Re: partially encrypted filesystem
From: David Wagner
Date: Fri Dec 05 2003 - 19:03:42 EST
Jörn Engel wrote:
>On Thu, 4 December 2003 19:18:26 +0000, David Wagner wrote:
>> What? No. Modern cryptosystems are designed to be secure against
>> known plaintext attacks. Making your system more convoluted merely to
>> avoid providing known plaintext is a lousy design approach: the extra
>> complexity usually adds more risk than it removes.
>All cryptosystems are designed around the hope that noone figures out
>how to break them. Many smart people trying and failing to do so
>gives a good general feeling, but nothing more. It remains hope.
What's your point? Nothing you are saying contradicts my conclusion.
I'll repeat my point: adding extra complexity adds more risk than it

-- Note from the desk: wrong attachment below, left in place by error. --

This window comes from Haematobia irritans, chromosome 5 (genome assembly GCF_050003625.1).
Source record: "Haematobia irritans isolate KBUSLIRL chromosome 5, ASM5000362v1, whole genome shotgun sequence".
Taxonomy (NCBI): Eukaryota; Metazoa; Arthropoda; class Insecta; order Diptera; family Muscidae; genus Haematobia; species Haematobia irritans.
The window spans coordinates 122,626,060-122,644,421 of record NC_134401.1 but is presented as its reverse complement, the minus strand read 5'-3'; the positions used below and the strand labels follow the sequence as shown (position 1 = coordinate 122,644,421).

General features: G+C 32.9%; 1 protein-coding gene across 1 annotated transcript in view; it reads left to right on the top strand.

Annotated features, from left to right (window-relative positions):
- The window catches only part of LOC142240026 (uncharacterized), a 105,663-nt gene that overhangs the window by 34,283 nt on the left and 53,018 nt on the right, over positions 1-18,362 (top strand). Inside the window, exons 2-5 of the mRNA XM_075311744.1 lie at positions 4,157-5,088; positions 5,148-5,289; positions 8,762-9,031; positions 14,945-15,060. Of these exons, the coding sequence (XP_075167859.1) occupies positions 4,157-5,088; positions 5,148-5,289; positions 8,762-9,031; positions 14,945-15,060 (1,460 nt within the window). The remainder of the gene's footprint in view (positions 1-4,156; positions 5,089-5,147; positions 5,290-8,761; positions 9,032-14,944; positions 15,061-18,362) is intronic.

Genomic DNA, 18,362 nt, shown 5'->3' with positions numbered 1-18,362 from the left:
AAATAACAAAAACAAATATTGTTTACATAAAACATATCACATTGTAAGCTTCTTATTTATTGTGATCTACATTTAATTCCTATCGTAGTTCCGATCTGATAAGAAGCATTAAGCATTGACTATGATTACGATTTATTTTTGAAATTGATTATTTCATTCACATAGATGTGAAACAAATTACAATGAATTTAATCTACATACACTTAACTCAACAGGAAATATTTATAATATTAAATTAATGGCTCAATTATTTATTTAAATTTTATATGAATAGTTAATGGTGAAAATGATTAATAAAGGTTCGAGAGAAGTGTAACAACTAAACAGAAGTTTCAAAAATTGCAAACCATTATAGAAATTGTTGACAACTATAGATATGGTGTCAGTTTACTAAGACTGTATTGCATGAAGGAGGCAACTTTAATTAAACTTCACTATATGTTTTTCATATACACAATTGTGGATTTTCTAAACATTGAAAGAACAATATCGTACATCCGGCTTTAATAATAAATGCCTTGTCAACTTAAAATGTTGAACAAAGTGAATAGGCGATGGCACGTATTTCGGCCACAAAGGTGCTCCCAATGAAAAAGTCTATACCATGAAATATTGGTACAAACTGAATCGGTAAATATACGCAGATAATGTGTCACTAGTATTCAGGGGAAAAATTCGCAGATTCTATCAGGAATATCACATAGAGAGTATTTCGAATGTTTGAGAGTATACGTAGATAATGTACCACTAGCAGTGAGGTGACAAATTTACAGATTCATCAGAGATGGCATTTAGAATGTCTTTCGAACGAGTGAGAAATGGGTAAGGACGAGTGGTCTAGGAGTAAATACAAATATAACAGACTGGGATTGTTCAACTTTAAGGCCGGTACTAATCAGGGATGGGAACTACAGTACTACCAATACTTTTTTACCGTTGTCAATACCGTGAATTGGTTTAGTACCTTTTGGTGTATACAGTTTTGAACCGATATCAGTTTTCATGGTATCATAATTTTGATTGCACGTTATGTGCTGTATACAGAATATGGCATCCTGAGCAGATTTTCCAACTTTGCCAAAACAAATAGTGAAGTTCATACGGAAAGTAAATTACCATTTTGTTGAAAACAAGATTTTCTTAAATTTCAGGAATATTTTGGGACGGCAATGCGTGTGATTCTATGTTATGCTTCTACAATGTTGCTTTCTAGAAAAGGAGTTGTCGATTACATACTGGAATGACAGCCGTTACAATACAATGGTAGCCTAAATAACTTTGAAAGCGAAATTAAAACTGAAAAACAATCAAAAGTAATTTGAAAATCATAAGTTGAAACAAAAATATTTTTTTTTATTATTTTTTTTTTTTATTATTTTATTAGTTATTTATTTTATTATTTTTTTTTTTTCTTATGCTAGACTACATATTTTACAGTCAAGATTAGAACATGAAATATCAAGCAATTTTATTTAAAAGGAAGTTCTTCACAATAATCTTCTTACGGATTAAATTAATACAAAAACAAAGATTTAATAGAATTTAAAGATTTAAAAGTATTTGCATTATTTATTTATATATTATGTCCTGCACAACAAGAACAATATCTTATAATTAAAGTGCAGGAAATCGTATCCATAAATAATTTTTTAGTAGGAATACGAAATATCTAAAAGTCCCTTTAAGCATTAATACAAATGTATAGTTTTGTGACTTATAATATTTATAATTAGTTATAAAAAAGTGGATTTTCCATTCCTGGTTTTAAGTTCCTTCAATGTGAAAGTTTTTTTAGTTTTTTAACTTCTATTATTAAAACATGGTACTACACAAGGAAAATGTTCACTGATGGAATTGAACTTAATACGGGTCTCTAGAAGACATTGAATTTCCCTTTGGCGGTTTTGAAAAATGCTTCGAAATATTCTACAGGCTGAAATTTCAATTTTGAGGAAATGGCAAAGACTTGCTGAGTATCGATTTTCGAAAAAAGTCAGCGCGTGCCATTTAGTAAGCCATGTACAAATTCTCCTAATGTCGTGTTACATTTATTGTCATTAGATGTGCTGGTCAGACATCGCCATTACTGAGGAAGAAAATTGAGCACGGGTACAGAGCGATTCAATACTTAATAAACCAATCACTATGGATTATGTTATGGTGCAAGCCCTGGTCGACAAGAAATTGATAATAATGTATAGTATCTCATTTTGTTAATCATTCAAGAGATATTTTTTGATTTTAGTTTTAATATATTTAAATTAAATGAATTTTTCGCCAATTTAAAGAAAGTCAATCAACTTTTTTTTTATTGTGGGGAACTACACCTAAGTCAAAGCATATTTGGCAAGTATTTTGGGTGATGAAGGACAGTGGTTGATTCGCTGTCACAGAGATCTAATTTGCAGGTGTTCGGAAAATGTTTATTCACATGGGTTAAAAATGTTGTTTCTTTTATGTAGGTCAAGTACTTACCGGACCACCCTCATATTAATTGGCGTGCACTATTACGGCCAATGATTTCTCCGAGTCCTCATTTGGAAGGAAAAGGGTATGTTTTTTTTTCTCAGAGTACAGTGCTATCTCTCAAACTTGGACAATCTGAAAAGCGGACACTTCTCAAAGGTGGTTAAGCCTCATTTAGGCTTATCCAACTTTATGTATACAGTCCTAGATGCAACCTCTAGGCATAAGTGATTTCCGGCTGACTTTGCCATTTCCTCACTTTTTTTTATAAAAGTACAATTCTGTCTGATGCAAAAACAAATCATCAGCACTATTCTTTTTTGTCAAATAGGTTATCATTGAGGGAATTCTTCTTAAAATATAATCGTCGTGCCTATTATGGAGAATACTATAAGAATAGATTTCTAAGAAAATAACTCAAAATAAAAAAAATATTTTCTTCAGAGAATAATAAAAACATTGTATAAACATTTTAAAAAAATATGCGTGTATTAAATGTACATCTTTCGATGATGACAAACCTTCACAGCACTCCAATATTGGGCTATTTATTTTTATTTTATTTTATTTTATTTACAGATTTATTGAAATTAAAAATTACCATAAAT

takes away. Sure, maybe you reduce the risk of a cryptographic failure
a teeny little bit by avoiding known plaintext, but doing so generally
makes the system more convoluted and hard to understand and maintain,
and *that* generally increases the risk of a security failure more than
enough to counterbalance any gains.
Basic principle: All else being equal, it's generally a good idea to
put more effort into defending against the more likely failure modes,
and less effort into less likely failures.
What are the chances that AES gets broken in the next 10 years?
Pretty small, I believe. What are the chances that there is a bug
in the encrypting filesystem software that is discovered at some point
in the next 10 years? Considerably higher. So, focus on the software.
Complexity is your enemy.
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